In a statement to Gizmodo via email, Louisiana State Police Captain Nick Manale wrote, “Louisiana State Police continually monitors for potential threats while working closely with our local, state, and federal agencies to ensure public safety for our citizens and elected officials.”
Key, who is from Alabama, is a sort of sports supplements peddler turned traveling anti-vaxx sideshow under his “Vaccine Police” moniker and travels from city to city while live-streaming. Despite his fondness for declaring himself to be the police, he falls somewhere on the scale of legal authority below (the former) Officer Big Mac, who could at least plausibly tackle the Hamburglar. Key wears a costume apparently intended to resemble a police official, such as a golf shirt with the words “VACCINE POLICE” emblazoned on his left breast and a badge on a lanyard. In some photos uploaded to Facebook, Key is shown brandishing semi-automatic rifles. His reference to shutting down pharmacists appears to relate to an incident earlier this year in which Key temporarily inconvenienced staff at a Walmart pharmacy counter.
According to the Washington Post, Keys and several followers arrived at a Walmart pharmacy in Springfield, Missouri, in August, threatening pharmacy staff that vaccinations are “crimes against humanity” and “if they do not stand down immediately, then they could be executed. They could be hung in this state.”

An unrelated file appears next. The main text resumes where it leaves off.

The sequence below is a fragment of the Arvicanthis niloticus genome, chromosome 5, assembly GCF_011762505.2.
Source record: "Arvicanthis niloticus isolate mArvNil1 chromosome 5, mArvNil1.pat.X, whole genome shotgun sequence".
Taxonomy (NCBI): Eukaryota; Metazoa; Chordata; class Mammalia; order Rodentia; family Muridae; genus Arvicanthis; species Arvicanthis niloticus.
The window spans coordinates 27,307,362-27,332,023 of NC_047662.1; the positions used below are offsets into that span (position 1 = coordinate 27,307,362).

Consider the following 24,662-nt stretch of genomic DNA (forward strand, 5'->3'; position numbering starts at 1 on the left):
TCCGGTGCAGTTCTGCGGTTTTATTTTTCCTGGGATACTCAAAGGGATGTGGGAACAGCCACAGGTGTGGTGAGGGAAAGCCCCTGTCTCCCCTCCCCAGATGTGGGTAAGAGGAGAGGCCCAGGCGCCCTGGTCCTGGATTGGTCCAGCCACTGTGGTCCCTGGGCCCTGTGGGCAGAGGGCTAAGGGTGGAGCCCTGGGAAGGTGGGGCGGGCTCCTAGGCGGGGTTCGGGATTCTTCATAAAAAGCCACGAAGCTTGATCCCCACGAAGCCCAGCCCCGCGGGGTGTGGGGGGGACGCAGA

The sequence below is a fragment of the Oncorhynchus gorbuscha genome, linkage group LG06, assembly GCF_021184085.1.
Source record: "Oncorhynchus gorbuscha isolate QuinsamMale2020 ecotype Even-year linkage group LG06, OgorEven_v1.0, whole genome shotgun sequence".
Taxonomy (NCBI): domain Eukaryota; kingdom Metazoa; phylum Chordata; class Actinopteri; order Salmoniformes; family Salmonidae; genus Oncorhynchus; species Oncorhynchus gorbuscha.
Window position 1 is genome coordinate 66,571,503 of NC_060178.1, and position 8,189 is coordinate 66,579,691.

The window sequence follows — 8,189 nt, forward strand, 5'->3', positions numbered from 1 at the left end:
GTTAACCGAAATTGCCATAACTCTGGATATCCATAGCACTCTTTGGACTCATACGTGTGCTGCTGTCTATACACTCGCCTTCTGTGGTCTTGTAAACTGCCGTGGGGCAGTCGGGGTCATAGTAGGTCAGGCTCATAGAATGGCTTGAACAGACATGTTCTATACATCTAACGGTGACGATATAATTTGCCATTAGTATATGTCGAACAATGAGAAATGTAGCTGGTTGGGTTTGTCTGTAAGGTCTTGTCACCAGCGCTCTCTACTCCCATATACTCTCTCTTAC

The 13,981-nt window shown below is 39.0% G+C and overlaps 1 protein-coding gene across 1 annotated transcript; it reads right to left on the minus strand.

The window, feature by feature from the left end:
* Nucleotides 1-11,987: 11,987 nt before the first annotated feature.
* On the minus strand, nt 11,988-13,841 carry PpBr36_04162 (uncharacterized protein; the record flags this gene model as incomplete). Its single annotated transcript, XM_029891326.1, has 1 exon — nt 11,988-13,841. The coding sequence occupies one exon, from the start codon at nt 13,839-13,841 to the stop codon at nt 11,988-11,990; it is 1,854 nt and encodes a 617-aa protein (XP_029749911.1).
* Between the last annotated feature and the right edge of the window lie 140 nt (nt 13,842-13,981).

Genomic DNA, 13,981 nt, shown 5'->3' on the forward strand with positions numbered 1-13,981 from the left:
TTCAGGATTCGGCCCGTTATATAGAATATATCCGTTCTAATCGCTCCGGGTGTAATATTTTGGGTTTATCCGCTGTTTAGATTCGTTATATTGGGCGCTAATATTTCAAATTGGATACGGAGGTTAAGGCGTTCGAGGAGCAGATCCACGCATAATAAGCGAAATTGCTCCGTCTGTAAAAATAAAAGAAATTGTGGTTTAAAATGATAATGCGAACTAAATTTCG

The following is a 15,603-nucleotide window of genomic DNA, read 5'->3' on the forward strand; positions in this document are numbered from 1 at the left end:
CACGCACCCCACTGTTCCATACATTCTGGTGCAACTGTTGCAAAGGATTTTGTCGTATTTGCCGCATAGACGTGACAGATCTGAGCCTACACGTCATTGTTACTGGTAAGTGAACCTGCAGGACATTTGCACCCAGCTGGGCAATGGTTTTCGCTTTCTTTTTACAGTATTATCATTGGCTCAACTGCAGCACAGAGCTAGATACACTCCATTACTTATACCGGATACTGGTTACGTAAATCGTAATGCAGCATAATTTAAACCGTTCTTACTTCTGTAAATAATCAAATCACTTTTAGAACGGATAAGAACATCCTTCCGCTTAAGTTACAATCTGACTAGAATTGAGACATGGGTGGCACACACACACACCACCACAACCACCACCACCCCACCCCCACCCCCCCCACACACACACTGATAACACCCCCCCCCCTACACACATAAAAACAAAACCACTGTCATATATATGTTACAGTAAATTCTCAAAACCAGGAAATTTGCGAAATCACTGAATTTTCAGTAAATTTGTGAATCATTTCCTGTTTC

“If you allow one more shot in one more person’s body, you yourself will be executed in violation of the Nuremberg Code,” Key said during a livestream as he singled out a Walmart employee, the Post reported. “We don’t want that to happen to any of you guys at all. We love you guys. We want to keep you safe.”
Key cleverly switched his tactics to pretending to actually be there for a covid-19 vaccine once police arrived, according to the Springfield News-Leader, but was told to leave the premises. Everything he said about the Nuremberg Code, a set of research ethics principles laid out by a U.S. court during the post-WWII trial of 23 German doctors who committed medical atrocities during the Nazi era, is completely irrelevant because covid-19 vaccinations are not medical experimentation.
On his website, Key describes himself as unemployed and takes personal credit for supposedly defeating a mask mandate at a school district in Alabama. Earlier this year, the National School Boards Association mentioned Key in a letter to Joe Biden asking for federal assistance to investigate and put a halt to violent rhetoric and threats against school board members debating coronavirus policies.
“I was recently fired from my job of six years for being a patriot and standing against a tyrannical school board in Alabama,” Key wrote. “Because of these efforts, the mask mandate was lifted, and kids will not have to provide proof of inoculation to return to in-person learning in the fall.”
Key didn’t immediate returned a request for comment from Gizmodo, but we’ll update this post if we hear back.
Update: 12/24/2021 at 6:00 p.m. ET: This article has been updated with a statement from the Louisiana State Police.